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Friday, August 17, 2007

al-Maliki Courting Sunni Tribes

Understanding the urgency for reconciliation and political progress to follow the progress we are seeing Militarily in Iraq, al-Maliki in an amazing turnaround is courting the Sunni's of Iraq.

Nouri al-Maliki's bold sojourn into Tikrit — a city once pampered by Saddam, its favorite son — underlined the prime minister's determination to save his paralyzed government from collapse and prevent further disillusionment in Washington as voices grow for a troop withdrawal plan.

The sharp alteration in the government's political course — a willingness to travel to the belly of the Sunni insurgency and talk with former enemies — suggested a new flexibility from the hard-line religious Shiites who hold considerable influence over al-Maliki's views.

It also pointed to an apparent shift in military and political attention to northern Iraq as extremists seek new bases after being driven from Baghdad and strongholds in central Iraq by U.S.-led offensives.

"There is more uniting us than dividing us," al-Maliki told sheiks in Tikrit, 80 miles north of Baghdad. "We do not want to allow al-Qaida and the militias to exist for our coming generations. Fighting terrorism gives us a way to unite."

Al-Maliki's turnaround has been startling, given accusations of a bias in favor of his Shiite sect.

He owed his premiership to the backing of radical Shiite cleric Muqtada al-Sadr, nominal head of the Mahdi Army militia that has cleared entire mixed Baghdad neighborhoods of Sunni residents.

Throughout his first year in office, al-Maliki sought to protect the fighters from U.S. raids on their Sadr City stronghold in eastern Baghdad. He ended these safeguards this spring after al-Sadr loyalists quit the Cabinet because al-Maliki refused to set a timetable for an American withdrawal.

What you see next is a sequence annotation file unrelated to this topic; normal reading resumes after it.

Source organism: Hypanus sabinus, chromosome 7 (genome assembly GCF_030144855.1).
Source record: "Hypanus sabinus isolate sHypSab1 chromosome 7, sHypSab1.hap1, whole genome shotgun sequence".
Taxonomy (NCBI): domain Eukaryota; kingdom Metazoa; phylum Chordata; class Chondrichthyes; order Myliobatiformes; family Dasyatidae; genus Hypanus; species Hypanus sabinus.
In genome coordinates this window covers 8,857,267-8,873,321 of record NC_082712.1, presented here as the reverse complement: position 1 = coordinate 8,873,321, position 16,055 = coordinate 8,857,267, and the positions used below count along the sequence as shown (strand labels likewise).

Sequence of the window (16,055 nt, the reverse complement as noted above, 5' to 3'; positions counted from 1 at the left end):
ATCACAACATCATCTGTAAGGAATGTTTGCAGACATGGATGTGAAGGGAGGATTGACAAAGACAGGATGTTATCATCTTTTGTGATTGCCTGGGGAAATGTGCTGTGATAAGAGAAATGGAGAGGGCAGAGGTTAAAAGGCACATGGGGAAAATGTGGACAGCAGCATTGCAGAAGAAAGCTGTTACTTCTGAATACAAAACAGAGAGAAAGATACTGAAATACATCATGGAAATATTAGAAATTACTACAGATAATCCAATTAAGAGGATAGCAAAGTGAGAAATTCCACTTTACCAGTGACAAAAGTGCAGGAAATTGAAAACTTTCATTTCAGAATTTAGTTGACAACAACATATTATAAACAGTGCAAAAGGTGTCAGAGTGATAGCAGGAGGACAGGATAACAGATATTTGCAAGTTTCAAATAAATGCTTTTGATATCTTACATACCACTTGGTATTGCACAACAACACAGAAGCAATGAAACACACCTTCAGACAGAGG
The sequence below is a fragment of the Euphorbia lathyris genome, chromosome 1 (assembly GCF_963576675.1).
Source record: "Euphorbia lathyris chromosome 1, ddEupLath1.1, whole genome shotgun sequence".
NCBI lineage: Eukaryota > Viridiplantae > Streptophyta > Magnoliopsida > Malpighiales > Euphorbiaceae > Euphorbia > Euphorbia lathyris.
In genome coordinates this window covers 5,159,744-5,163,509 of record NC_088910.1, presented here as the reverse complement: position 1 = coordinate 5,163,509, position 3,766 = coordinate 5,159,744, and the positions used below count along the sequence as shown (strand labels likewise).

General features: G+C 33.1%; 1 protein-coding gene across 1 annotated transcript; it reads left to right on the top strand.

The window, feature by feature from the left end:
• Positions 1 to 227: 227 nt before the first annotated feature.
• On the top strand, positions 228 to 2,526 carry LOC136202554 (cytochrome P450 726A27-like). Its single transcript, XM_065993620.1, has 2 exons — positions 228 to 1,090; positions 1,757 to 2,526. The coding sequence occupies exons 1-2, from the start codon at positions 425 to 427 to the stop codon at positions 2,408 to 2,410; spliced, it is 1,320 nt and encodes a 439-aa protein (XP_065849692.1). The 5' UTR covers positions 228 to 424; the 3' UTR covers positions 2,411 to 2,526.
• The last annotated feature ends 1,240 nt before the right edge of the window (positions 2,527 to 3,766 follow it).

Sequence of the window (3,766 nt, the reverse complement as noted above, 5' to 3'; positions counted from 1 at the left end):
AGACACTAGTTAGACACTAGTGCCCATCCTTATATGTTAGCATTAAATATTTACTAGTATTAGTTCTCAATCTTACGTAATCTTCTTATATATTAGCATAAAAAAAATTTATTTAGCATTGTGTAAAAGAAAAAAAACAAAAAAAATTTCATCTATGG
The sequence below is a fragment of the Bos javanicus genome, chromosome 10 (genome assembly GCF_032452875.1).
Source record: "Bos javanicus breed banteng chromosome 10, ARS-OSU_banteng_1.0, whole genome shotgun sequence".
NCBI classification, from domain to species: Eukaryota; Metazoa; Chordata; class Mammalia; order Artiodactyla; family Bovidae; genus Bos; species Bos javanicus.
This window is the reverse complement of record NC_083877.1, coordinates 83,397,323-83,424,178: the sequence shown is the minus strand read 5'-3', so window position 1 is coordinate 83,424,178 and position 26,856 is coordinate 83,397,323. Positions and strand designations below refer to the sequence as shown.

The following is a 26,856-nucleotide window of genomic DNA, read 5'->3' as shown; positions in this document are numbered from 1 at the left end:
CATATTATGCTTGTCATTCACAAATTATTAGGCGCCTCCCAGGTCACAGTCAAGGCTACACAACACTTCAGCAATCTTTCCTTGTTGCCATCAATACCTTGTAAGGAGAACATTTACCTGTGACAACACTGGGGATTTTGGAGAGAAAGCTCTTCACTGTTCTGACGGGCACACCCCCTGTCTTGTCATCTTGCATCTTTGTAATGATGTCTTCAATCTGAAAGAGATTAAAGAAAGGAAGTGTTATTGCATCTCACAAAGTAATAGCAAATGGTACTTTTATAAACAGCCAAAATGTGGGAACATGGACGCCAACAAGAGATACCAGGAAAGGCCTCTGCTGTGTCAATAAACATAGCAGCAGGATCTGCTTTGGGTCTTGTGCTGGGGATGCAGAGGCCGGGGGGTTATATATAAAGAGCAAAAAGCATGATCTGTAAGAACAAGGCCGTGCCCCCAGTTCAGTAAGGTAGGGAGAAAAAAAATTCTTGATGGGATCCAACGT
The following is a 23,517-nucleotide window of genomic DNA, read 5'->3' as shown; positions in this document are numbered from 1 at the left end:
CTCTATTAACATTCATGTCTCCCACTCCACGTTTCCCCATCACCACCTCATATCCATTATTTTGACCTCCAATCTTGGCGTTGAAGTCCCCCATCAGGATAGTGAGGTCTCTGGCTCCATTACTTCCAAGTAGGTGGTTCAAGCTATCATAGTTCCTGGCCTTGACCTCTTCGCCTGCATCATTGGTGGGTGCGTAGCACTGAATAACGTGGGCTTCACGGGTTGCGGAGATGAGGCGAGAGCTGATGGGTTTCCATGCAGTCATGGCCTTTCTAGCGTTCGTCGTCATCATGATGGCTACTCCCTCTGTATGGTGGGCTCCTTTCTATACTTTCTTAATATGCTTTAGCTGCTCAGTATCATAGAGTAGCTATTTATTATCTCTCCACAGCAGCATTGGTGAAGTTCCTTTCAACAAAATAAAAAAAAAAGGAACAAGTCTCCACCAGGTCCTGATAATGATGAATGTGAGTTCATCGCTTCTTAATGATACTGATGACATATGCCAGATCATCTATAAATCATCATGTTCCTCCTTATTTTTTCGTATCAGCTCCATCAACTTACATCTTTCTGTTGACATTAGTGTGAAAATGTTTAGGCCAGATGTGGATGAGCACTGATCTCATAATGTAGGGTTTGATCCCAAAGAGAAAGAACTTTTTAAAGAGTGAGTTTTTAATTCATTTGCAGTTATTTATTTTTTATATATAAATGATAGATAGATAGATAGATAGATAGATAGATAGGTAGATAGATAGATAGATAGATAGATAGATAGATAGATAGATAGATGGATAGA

The prime minister reportedly engaged in heated arguments with the top U.S. commander in Iraq, Gen. David Petraeus, when the U.S. military began signing on former Sunni insurgents in the fight against al-Qaida in Anbar Province in Iraq's west and Diyala province, north of the capital.

Now, al-Maliki is courting Sunni tribes in the north to join him.

Due to the wonderful strategy and work of General Petraeus, our military and the coalition forces, we are seeing progress in Iraq that even the Democratic politicians are being forced to admit as they return from Iraq. (At least those that are willing to put the truth and success above their political posturing.)

As the security continues to progress, despite the high profile al-Qaeda attacks meant to convince OUR Congress to prematurely withdraw our troops from Iraq, the Iraqi politicians are working, YES WORKING, during their "recess vacation", on bringing the political parties together in Iraq so that the political reforms that are needed can be accomplished.

Let us hope al-Maliki can get the momentum needed to succeed sooner than we expected.

More over at Hot Air.


More analysis from Captain's Quarters

Opposing Sadr will help build trust with Sunni leadership. They have bitterly complained about security efforts being focused on Sunnis while Sadr's Mahdi Army continues to operate against Sunnis in mixed sectarian populations. If Maliki has broken with Sadr, then the Sunnis will have an opening to flex some political muscle. And with the effort of General Petraeus and the American forces in western and central Iraq, the unity and purpose of those Sunni tribes can work to Maliki's benefit with recalcitrant Shi'ites.

The personal appeal, coming directly to the heart of Saddam's former power base, is a spectacular move by Maliki. Up to now, he's mostly been known as a sectarian forced to deal with Sunnis and Kurds by circumstance. He may have finally taken the necessary steps to become the statesman Iraq needs, and the father of their liberated national unity most of them desire.

[End Update]

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